Not so alone

No man is an island, Entire of itself, Every man is a piece of the continent A part of the main.   John Donne

No man is an island,
Entire of itself,
Every man is a piece of the continent
A part of the main.

John Donne

The last few times I was on the Tube, I was kindly offered a seat. You see, I am pregnant. Even though I’ve been trying to hide it until now, as I wanted to get through the 20 week scan before I shared my news with everyone, I clearly wasn’t doing a very good job, despite the baggy tops!
 
I was touched by the kindness of those strangers who offered me their seats on stifling crowded trains during the peak of last week’s heatwave. But there was also a voice in my head going  ‘I don’t need a seat, I’m strong. Taking it would be a sign of weakness.’ How crazy is that? Maybe this need to be self-sufficient and to prove a point to oneself is something you can relate to, too? On reflection, I realised I do this a fair amount, and that it’s not necessarily a good thing. After all, what on earth is wrong with being kind to yourself? Even though, over the years, I’ve learnt to take really good care of myself on many levels – with, for example, the food I eat or a yoga practice that truly does nourish me – there are definitely areas where I can refine my self-care. Such as learning that it’s ok to accept help.
 
But really it’s not about being ‘strong’ or ‘weak’. I think these are pretty meaningless labels through which we judge our actions. It’s actually about tuning into what is truly needed in this moment. I’m always saying this in my yoga classes and while I’m pretty good at in my own practice, I’m not always so successful off the mat.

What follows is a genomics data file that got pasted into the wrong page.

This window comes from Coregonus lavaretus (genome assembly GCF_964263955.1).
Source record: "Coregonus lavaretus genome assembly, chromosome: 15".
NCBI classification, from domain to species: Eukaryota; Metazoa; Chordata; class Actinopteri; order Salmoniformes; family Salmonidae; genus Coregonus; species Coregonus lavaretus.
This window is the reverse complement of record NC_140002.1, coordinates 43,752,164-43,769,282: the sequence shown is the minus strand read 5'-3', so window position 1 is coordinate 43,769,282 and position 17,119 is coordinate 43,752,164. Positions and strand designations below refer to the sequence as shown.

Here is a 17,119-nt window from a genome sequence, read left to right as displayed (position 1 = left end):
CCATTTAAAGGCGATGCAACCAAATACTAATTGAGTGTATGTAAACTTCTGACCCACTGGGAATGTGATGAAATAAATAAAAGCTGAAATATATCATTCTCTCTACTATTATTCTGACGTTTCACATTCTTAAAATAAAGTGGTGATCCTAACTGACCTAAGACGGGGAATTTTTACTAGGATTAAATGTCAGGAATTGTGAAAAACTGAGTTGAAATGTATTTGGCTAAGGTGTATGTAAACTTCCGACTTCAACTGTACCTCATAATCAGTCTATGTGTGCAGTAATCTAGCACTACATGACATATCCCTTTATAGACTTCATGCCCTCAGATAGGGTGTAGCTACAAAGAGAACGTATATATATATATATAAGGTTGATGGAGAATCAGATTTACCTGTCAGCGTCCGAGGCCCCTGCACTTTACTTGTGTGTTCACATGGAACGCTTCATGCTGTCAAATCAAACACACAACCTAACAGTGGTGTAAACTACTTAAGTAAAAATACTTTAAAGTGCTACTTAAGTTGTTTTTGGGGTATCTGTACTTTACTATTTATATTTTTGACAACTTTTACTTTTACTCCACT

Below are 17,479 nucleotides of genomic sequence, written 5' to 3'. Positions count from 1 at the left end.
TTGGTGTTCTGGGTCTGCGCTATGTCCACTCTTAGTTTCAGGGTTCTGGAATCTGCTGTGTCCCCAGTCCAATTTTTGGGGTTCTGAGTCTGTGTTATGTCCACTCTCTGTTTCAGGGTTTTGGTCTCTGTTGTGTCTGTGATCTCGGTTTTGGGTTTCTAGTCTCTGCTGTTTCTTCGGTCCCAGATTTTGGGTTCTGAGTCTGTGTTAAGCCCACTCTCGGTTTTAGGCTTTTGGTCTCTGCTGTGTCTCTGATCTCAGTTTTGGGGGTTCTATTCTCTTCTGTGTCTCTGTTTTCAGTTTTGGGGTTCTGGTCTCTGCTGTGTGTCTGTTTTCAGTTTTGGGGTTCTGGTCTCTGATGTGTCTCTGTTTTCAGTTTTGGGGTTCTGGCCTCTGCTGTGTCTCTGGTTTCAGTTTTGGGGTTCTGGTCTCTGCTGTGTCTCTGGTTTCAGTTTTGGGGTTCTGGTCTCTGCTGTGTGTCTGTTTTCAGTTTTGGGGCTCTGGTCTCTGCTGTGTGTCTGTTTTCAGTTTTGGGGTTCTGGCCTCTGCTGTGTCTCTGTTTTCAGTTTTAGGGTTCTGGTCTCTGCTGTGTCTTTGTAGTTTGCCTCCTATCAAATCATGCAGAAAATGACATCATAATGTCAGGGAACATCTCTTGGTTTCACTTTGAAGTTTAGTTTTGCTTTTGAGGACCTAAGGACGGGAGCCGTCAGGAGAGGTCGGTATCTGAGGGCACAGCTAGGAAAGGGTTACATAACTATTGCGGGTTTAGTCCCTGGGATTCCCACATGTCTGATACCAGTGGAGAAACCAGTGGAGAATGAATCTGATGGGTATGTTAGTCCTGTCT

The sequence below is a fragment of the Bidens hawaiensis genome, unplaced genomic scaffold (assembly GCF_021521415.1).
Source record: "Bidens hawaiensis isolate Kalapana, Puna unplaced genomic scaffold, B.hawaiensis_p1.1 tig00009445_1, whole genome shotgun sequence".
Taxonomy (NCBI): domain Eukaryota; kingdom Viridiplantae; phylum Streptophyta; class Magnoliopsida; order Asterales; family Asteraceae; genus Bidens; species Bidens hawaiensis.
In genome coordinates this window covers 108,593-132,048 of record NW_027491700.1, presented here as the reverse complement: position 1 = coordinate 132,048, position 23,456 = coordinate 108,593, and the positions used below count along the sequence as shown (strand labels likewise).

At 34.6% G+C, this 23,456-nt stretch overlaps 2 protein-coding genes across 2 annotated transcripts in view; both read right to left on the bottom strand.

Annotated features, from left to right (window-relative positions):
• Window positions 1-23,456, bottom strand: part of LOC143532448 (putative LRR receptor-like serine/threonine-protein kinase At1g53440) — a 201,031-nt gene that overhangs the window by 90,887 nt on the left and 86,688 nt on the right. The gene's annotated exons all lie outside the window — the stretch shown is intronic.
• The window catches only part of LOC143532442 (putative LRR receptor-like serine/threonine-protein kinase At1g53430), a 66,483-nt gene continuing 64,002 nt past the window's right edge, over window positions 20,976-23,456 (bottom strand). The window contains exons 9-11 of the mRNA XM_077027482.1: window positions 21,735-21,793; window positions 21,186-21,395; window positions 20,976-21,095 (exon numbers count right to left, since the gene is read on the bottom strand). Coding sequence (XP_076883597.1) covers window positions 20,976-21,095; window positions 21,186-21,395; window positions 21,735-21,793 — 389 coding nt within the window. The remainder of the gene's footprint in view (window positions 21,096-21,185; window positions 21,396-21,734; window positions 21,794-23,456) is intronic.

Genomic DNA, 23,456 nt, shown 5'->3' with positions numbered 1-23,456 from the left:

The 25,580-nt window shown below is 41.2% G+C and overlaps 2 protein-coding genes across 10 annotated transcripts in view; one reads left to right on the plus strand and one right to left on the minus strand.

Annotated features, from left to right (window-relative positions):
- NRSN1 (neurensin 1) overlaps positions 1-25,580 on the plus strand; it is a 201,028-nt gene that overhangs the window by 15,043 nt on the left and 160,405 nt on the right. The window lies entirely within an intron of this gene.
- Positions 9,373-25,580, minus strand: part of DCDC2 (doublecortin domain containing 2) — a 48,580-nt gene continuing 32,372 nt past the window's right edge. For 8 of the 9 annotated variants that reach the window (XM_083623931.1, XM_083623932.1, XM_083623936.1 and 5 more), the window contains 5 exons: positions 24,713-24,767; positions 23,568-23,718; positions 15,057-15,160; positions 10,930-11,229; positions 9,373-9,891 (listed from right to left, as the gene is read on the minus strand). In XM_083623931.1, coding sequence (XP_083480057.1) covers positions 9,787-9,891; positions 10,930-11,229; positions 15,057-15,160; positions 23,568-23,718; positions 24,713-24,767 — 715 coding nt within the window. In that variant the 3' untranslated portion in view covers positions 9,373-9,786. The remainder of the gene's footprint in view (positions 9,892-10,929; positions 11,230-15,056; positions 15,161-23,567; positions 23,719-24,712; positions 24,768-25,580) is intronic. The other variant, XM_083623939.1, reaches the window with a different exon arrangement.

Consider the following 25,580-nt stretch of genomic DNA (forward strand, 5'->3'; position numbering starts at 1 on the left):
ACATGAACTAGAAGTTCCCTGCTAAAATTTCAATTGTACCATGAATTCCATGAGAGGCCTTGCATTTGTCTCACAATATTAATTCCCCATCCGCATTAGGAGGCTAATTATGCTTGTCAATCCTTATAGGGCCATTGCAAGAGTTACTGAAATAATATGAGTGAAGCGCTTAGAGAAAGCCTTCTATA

And rather than always feeling we always have to hold down our own forts, isn’t it also far more enriching to build connection with others? After all, as the yoga tradition teaches us, ultimately we are all connected. An image of this that I love, which comes from the early yogis, is that of Indra’s net, whereby the whole world is seen as a vast net, interwoven in time and space. At the intersection of each strand is a jewel. This jewel represents an individual human soul.
 
I certainly get huge pleasure from supporting others and knowing I’ve helped bring a little more ease to their lives. It’s important for me to remember this when others reach out to me, as I can all too easily default to thinking ‘I’m just fine without your support,’ or ‘I don’t want to burden you.’ I suspect  many of us feel the same, about both the satisfaction of giving and yet the reluctance to receive. But both are a beautiful gift. And these acts help enrich our lives, even in the tiny exchanges that still thankfully take place in this city countless times each day, such as holding a door open for a stranger, or helping someone carry a heavy suitcase or buggy down the Tube steps. In a world that feels increasingly fragmented and individualistic, especially as we spend less and less in face to face contact and more time behind screens, I think this is badly needed.